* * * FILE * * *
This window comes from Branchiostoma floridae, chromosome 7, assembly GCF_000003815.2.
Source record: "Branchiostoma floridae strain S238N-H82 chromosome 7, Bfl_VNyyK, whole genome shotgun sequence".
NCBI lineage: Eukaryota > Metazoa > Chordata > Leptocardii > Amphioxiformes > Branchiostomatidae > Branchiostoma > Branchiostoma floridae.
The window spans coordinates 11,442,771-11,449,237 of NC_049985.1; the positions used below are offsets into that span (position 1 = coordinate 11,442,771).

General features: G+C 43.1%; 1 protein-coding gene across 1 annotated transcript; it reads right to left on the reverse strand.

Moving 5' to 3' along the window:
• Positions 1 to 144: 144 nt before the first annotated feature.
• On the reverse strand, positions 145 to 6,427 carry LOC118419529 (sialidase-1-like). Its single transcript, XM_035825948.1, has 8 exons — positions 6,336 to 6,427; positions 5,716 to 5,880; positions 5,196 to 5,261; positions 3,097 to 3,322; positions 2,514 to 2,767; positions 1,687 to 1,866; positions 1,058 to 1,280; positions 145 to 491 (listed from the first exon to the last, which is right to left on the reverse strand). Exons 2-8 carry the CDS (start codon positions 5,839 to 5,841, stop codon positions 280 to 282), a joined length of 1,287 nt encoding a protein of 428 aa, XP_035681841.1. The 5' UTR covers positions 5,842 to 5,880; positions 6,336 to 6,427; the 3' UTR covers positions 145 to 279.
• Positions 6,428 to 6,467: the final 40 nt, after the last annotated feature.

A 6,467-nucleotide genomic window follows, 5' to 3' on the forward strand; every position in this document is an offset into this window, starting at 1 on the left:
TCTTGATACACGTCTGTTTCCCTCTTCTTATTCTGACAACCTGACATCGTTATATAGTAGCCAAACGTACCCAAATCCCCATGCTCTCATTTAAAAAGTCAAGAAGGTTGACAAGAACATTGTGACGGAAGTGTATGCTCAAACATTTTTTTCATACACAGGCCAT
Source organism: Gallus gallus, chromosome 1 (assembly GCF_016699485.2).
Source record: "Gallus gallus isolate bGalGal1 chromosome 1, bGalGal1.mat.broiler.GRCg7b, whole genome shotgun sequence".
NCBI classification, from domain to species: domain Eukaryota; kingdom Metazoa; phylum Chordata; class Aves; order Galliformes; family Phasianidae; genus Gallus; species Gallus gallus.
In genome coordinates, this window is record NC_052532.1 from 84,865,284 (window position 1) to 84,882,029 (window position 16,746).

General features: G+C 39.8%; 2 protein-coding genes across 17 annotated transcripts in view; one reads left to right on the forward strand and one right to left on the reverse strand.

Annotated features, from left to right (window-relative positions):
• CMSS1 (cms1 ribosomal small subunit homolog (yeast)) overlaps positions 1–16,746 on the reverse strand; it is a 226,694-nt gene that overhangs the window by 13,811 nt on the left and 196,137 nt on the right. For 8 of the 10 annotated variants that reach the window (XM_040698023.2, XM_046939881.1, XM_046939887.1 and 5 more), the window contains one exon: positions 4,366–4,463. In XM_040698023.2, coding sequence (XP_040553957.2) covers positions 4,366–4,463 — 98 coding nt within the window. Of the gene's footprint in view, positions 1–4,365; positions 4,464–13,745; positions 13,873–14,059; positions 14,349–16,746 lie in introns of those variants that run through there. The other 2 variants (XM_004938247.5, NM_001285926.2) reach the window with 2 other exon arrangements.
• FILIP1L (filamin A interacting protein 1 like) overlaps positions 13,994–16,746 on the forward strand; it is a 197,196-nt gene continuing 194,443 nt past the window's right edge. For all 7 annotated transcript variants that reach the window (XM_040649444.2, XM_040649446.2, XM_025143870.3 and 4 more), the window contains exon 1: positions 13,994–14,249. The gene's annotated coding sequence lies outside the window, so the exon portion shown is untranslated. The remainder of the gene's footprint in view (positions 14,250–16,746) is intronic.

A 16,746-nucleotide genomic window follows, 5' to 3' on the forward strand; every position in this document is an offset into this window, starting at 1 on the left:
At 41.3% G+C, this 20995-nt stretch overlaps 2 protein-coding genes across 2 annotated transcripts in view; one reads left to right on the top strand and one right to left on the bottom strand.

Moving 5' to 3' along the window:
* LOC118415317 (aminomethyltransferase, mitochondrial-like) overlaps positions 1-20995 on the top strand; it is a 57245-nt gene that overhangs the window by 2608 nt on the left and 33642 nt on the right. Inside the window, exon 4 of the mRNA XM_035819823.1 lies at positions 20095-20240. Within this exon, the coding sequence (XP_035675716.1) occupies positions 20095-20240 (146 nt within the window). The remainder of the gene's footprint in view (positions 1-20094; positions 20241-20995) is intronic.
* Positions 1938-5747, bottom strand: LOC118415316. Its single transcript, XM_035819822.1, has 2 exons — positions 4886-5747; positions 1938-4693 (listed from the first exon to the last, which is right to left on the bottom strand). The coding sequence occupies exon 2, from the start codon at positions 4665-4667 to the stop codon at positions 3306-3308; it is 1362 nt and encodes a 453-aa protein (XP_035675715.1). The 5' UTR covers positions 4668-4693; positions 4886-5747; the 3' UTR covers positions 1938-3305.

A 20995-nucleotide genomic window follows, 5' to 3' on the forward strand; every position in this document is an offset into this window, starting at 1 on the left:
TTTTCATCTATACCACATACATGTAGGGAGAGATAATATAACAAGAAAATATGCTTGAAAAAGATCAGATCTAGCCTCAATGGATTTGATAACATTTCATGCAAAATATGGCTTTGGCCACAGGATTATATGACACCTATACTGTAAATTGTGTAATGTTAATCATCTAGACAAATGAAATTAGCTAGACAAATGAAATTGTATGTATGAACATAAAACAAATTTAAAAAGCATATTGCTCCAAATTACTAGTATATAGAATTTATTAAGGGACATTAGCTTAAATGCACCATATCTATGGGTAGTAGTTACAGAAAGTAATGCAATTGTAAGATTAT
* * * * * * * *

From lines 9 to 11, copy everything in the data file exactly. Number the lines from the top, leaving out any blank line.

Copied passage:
• Positions 6,428 to 6,467: the final 40 nt, after the last annotated feature.

A 6,467-nucleotide genomic window follows, 5' to 3' on the forward strand; every position in this document is an offset into this window, starting at 1 on the left:
TCTTGATACACGTCTGTTTCCCTCTTCTTATTCTGACAACCTGACATCGTTATATAGTAGCCAAACGTACCCAAATCCCCATGCTCTCATTTAAAAAGTCAAGAAGGTTGACAAGAACATTGTGACGGAAGTGTATGCTCAAACATTTTTTTCATACACAGGCCAT